I believe we trans-moms try so desperately to understand for our own comfort. If we can feel comfortable, we believe we will be able to more easily connect with our children in a way that we haven’t been able to thus far in their transition. We want to remain connected to our children- that is what mothers NEED. I am reminded of a study in which researchers observed mothers in a room as they casually chatted while their children played around them. The data found that the mothers routinely(and without realizing it)visually checked in with their children. Amazingly, the children would look up and make eye connect with their mothers and then return to their play. The younger the babies- the more frequent the eye contact between mothers and babies. Well, this “transmom” is trying to connect with her son, even though he is an out-of-state adult.

When connecting becomes a challenge, we moms worry.  But worrying makes us hang onto our fears. The worry clouds our perspective- it fools us into feeling that we are closing that gap- filling that place we can’t understand. Instead of understanding, we must satisfy ourselves with empathy. We have to wrap ourselves in trust.

Join me in this goal, moms: Let go of the worry. Limit the questioning. Instead, trust that our children know the truth for them. Dismiss the concept that we are capable of having to experience everything in order to connect with our precious children.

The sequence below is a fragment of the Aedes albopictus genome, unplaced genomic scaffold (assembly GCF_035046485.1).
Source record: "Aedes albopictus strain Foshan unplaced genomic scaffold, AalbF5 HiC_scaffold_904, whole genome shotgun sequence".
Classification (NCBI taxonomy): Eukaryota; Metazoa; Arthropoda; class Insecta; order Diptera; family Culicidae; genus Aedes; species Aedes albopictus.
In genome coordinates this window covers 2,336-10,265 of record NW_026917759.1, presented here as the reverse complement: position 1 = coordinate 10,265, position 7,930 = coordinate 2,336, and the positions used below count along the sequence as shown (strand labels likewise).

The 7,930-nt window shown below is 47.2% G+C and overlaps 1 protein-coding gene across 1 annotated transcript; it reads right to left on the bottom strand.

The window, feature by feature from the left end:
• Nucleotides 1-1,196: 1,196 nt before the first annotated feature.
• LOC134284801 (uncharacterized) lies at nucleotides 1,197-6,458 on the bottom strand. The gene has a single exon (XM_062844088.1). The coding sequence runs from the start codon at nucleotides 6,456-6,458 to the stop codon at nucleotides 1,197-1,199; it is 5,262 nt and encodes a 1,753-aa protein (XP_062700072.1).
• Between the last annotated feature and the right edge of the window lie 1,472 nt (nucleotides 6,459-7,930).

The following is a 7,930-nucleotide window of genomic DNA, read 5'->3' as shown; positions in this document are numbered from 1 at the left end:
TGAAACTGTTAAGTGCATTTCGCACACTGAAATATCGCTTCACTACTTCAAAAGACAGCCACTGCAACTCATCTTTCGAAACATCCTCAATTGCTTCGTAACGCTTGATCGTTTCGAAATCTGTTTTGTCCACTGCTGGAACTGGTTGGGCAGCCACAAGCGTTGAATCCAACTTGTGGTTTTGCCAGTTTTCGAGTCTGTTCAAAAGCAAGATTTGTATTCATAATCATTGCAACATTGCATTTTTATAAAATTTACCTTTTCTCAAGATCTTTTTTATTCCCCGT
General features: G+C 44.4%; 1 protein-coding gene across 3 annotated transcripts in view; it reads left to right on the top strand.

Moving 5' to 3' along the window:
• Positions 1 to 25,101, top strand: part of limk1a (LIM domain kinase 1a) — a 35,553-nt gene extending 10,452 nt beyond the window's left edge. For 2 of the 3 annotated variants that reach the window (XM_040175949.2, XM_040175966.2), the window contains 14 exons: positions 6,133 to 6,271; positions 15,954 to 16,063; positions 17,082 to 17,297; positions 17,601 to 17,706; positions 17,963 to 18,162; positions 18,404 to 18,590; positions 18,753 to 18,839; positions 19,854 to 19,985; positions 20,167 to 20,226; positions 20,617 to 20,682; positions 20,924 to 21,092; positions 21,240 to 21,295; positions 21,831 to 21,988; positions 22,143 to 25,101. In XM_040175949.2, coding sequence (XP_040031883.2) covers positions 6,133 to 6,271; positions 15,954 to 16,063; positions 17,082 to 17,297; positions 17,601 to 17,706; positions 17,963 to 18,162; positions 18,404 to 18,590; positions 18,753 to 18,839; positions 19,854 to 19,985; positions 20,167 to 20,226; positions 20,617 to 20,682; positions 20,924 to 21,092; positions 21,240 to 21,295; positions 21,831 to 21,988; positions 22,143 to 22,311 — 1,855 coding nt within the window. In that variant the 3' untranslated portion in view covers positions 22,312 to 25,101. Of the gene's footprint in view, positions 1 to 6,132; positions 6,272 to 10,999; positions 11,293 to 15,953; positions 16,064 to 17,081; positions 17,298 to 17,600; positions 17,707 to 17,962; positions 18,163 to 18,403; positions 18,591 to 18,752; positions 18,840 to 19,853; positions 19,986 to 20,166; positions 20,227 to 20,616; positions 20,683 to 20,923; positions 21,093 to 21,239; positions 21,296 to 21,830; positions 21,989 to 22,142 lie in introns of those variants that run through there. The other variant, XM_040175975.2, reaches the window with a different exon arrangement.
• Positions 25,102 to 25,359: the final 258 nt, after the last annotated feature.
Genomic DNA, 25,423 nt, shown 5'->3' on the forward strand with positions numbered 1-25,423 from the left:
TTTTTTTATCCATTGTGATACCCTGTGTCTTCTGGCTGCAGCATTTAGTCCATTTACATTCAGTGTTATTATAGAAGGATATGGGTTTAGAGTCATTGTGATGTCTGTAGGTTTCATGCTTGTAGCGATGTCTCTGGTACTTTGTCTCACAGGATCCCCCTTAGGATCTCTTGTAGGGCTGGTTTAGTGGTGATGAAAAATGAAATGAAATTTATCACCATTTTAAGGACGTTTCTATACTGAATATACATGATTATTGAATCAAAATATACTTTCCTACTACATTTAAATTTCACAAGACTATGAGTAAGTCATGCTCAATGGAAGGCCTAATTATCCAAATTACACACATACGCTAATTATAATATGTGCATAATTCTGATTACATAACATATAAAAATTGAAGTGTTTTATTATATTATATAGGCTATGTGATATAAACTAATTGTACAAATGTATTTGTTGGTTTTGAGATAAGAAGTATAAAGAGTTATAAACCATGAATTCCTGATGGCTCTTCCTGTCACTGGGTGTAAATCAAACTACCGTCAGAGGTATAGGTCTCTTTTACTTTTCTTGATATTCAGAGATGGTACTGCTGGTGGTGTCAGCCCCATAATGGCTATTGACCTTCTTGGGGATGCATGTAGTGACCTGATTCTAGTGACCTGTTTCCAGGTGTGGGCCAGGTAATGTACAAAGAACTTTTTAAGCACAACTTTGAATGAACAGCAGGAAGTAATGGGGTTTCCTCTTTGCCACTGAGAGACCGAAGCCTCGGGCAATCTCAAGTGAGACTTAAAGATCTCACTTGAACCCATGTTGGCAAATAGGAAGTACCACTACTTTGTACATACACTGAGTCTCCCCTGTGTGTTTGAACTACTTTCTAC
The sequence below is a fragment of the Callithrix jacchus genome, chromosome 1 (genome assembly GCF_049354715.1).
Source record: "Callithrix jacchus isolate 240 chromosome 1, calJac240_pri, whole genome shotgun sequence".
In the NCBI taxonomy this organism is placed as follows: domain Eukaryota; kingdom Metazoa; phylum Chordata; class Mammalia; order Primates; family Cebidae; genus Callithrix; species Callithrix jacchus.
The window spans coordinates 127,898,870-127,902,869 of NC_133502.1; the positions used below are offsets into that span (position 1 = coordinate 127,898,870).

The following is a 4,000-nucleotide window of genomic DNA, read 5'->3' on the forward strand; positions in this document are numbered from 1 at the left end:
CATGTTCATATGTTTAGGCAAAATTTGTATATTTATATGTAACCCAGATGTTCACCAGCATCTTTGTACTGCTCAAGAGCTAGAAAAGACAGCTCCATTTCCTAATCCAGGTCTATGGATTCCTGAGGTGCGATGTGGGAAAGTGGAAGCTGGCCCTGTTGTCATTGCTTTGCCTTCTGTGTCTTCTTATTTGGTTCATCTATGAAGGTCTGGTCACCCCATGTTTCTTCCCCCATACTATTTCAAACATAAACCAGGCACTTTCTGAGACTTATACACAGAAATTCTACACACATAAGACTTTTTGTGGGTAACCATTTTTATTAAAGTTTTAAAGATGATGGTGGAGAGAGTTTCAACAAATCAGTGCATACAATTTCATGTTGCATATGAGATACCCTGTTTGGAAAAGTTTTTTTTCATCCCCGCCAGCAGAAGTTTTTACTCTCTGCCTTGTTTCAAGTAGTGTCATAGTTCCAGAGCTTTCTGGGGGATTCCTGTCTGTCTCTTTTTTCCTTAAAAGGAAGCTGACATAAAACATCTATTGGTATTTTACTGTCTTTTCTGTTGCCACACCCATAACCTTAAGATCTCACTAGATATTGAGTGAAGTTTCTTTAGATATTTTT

We MUST rely on our love. Love reminds us that nothing else matters.



Transgender Kids

26 Jun

I am now drawn to all things “transgender”…books, articles, television features. Here is a  recent
article from the front page of the Los Angeles Times (June 15). One of the doctors mentioned (Dr.Jo Olson) is the medical director of the transgender clinic at Children’s Hospital Los Angeles and the “go to” physician for the children in our monthly parents/teen/children’s support group. For those of you moms with younger children, this may ring true! For others of us with later identifying children, it is just interesting to learn about one type of transition.,0,216229.story


The Transgender Athlete

26 Jun
Here is a link to an interesting Sports Illustrated article entitled, The Transgender Athlete (May 28). Amid discussion of where and how transgender athletes have and do perform,  it also highlights the work of one athlete in particular, Keelin Godsey who hopes to realize his dream and throw the hammer as a member of the U.S. women’s Olympic team in London. Enjoy reading!

Getting Comfortable

17 Jun
It has been 16 months since my beloved eldest told me he was transgender. Lo and behold! I AM getting to feel more and more comfortable with myself. I use the correct pronouns without concentration (okay, there are those occasional flubs…gimme a break…I am working on 23 years of habitual “she’s”). I no longer feel a sweat breaking when sharing this information with someone. Of course, I am always asking myself, “Is this a person who really NEEDS to know?”